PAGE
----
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SINGAPORE — Shares in the Asia-Pacific markets gained on Friday as a volatile trading week comes to a close and investors watch for the release of China’s benchmark lending rate.
Japan’s Nikkei 225 rose 0.41% in early trade, while the Topix advanced 0.23%.
Japan’s core consumer prices, which include energy costs but not fresh food, rose 2.1% in April compared to a year earlier, in line with economists’ estimates, Reuters reported.
The S&P/ASX 200 in Australia was 0.74% higher.
In South Korea, the Kospi gained around 1%, and the Kosdaq climbed 0.91%.
MSCI’s broadest index of Asia-Pacific shares outside Japan rose 0.46%.
Chinese electric vehicle maker Nio is set to start trading in Singapore, the third exchange its shares are listed on.
In other developments in the day ahead, China is expected to cut its benchmark lending rates, according to a Reuters poll of analysts.
Overnight on Wall Street, major U.S. stock indexes fell, with the S&P 500 moving closer to a bear market. Investors fear that the Fed hikes could tip the U.S. into a recession.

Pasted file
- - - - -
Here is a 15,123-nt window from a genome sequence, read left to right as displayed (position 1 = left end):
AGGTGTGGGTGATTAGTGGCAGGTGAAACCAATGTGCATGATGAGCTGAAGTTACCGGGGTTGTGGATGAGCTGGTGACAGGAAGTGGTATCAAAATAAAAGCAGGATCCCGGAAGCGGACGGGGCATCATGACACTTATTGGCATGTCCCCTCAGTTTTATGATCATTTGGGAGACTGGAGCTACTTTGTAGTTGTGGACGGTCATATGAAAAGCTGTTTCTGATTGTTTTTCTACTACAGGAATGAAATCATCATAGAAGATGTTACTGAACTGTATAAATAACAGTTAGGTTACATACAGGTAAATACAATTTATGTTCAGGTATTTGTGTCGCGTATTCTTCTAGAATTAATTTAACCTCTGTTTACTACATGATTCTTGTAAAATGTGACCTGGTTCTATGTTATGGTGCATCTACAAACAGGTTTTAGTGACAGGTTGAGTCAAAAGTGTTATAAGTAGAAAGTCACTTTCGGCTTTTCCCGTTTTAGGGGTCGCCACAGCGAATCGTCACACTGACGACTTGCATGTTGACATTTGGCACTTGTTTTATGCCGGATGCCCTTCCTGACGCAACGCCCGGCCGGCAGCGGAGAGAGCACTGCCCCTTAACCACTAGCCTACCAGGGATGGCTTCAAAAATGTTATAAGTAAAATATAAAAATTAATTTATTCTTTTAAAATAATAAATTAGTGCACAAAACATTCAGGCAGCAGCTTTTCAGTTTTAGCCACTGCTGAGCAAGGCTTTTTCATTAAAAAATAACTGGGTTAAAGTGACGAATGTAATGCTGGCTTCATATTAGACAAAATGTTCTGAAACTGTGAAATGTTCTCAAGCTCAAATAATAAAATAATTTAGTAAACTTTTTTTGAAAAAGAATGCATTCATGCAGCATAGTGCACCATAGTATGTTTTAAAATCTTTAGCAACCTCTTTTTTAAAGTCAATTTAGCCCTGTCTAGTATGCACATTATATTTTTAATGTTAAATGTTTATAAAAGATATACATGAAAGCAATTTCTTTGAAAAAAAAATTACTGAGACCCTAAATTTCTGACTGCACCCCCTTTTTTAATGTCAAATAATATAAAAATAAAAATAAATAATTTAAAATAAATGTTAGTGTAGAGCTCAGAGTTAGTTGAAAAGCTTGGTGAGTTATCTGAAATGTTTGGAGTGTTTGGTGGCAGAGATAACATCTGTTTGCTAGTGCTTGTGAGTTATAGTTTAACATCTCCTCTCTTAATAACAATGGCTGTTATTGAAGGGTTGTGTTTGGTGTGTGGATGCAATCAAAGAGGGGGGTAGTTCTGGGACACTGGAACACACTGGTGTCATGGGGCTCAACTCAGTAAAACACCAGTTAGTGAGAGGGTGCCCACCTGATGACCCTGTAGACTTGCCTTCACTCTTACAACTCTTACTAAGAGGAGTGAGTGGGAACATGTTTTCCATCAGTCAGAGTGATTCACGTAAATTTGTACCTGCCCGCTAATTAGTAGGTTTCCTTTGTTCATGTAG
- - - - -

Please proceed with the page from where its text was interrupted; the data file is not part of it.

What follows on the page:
The S&P 500 fell 0.58% to 3,900.79, while the Dow Jones Industrial Average dropped 236.94 points, or 0.75%, to 31,253.13. The Nasdaq Composite was down 0.26% to 11,388.50. Those moves followed sharp drops on Wednesday.
The U.S. dollar index, which tracks the greenback against a basket of its peers, was last at 102.888, falling from above 103 earlier this week.
The Japanese yen continued to strengthen and was last at 127.72 per dollar, while the Australian dollar was at $0.7041.
Crude oil futures fell in Asia trade. U.S. crude slipped 0.32% to $111.85 per barrel, while international benchmark Brent crude was down 0.34% at $111.66 per barrel.